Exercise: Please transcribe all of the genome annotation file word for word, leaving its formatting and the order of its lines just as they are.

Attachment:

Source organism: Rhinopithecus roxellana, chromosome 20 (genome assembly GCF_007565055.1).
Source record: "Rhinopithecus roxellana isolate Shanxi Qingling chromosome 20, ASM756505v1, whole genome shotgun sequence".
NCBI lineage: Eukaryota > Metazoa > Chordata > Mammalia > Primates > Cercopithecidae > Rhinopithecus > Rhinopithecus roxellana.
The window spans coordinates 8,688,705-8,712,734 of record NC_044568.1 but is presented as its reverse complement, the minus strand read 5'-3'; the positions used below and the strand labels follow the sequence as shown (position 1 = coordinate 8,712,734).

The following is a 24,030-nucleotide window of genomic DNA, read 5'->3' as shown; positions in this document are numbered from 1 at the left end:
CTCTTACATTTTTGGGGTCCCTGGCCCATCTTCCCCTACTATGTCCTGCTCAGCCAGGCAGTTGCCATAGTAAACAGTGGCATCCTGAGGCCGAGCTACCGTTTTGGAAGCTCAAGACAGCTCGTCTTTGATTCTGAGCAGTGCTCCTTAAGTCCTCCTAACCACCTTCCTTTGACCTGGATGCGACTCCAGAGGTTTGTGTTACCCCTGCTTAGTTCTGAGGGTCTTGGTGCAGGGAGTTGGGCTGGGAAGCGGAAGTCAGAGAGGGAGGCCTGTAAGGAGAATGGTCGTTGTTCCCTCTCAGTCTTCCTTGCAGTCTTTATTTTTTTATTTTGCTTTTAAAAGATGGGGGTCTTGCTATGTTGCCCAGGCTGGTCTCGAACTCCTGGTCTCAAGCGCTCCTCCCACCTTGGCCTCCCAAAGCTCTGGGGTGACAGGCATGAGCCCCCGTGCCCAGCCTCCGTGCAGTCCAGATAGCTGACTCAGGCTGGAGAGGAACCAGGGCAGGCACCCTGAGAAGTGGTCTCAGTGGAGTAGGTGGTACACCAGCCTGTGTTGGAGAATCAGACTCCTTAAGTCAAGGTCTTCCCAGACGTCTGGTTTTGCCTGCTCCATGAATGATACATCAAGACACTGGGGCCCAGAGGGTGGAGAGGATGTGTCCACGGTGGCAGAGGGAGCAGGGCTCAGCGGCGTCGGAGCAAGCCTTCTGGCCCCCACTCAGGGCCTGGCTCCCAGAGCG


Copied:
Source organism: Rhinopithecus roxellana, chromosome 20 (genome assembly GCF_007565055.1).
Source record: "Rhinopithecus roxellana isolate Shanxi Qingling chromosome 20, ASM756505v1, whole genome shotgun sequence".
NCBI lineage: Eukaryota > Metazoa > Chordata > Mammalia > Primates > Cercopithecidae > Rhinopithecus > Rhinopithecus roxellana.
The window spans coordinates 8,688,705-8,712,734 of record NC_044568.1 but is presented as its reverse complement, the minus strand read 5'-3'; the positions used below and the strand labels follow the sequence as shown (position 1 = coordinate 8,712,734).

The following is a 24,030-nucleotide window of genomic DNA, read 5'->3' as shown; positions in this document are numbered from 1 at the left end:
CTCTTACATTTTTGGGGTCCCTGGCCCATCTTCCCCTACTATGTCCTGCTCAGCCAGGCAGTTGCCATAGTAAACAGTGGCATCCTGAGGCCGAGCTACCGTTTTGGAAGCTCAAGACAGCTCGTCTTTGATTCTGAGCAGTGCTCCTTAAGTCCTCCTAACCACCTTCCTTTGACCTGGATGCGACTCCAGAGGTTTGTGTTACCCCTGCTTAGTTCTGAGGGTCTTGGTGCAGGGAGTTGGGCTGGGAAGCGGAAGTCAGAGAGGGAGGCCTGTAAGGAGAATGGTCGTTGTTCCCTCTCAGTCTTCCTTGCAGTCTTTATTTTTTTATTTTGCTTTTAAAAGATGGGGGTCTTGCTATGTTGCCCAGGCTGGTCTCGAACTCCTGGTCTCAAGCGCTCCTCCCACCTTGGCCTCCCAAAGCTCTGGGGTGACAGGCATGAGCCCCCGTGCCCAGCCTCCGTGCAGTCCAGATAGCTGACTCAGGCTGGAGAGGAACCAGGGCAGGCACCCTGAGAAGTGGTCTCAGTGGAGTAGGTGGTACACCAGCCTGTGTTGGAGAATCAGACTCCTTAAGTCAAGGTCTTCCCAGACGTCTGGTTTTGCCTGCTCCATGAATGATACATCAAGACACTGGGGCCCAGAGGGTGGAGAGGATGTGTCCACGGTGGCAGAGGGAGCAGGGCTCAGCGGCGTCGGAGCAAGCCTTCTGGCCCCCACTCAGGGCCTGGCTCCCAGAGCG